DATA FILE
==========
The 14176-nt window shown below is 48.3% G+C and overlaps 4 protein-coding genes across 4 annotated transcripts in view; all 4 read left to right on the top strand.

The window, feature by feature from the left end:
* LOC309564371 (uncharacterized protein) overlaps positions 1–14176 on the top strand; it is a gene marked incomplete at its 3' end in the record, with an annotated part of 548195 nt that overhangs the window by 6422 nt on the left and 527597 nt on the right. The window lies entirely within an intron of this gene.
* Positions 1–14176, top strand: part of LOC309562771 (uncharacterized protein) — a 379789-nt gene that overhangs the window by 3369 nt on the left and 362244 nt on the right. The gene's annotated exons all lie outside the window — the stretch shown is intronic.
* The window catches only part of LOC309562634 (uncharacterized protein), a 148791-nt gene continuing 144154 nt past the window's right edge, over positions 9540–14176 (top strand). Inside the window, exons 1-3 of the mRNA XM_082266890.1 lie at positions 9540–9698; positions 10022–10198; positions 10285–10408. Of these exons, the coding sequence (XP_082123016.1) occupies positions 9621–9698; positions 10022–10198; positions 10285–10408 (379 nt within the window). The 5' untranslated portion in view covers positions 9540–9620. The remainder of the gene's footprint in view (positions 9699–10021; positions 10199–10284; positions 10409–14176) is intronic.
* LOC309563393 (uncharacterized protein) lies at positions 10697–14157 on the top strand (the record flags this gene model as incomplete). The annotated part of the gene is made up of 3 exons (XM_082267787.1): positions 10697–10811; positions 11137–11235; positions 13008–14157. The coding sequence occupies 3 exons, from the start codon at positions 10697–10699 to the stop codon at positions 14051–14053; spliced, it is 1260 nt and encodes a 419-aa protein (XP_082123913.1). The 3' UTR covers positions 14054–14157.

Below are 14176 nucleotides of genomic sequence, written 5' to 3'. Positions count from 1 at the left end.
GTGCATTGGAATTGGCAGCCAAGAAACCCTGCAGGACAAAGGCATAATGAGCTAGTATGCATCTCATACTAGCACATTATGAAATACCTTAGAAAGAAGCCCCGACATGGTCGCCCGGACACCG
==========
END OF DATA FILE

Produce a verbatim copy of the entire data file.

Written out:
The 14176-nt window shown below is 48.3% G+C and overlaps 4 protein-coding genes across 4 annotated transcripts in view; all 4 read left to right on the top strand.

The window, feature by feature from the left end:
* LOC309564371 (uncharacterized protein) overlaps positions 1–14176 on the top strand; it is a gene marked incomplete at its 3' end in the record, with an annotated part of 548195 nt that overhangs the window by 6422 nt on the left and 527597 nt on the right. The window lies entirely within an intron of this gene.
* Positions 1–14176, top strand: part of LOC309562771 (uncharacterized protein) — a 379789-nt gene that overhangs the window by 3369 nt on the left and 362244 nt on the right. The gene's annotated exons all lie outside the window — the stretch shown is intronic.
* The window catches only part of LOC309562634 (uncharacterized protein), a 148791-nt gene continuing 144154 nt past the window's right edge, over positions 9540–14176 (top strand). Inside the window, exons 1-3 of the mRNA XM_082266890.1 lie at positions 9540–9698; positions 10022–10198; positions 10285–10408. Of these exons, the coding sequence (XP_082123016.1) occupies positions 9621–9698; positions 10022–10198; positions 10285–10408 (379 nt within the window). The 5' untranslated portion in view covers positions 9540–9620. The remainder of the gene's footprint in view (positions 9699–10021; positions 10199–10284; positions 10409–14176) is intronic.
* LOC309563393 (uncharacterized protein) lies at positions 10697–14157 on the top strand (the record flags this gene model as incomplete). The annotated part of the gene is made up of 3 exons (XM_082267787.1): positions 10697–10811; positions 11137–11235; positions 13008–14157. The coding sequence occupies 3 exons, from the start codon at positions 10697–10699 to the stop codon at positions 14051–14053; spliced, it is 1260 nt and encodes a 419-aa protein (XP_082123913.1). The 3' UTR covers positions 14054–14157.

Below are 14176 nucleotides of genomic sequence, written 5' to 3'. Positions count from 1 at the left end.
GTGCATTGGAATTGGCAGCCAAGAAACCCTGCAGGACAAAGGCATAATGAGCTAGTATGCATCTCATACTAGCACATTATGAAATACCTTAGAAAGAAGCCCCGACATGGTCGCCCGGACACCG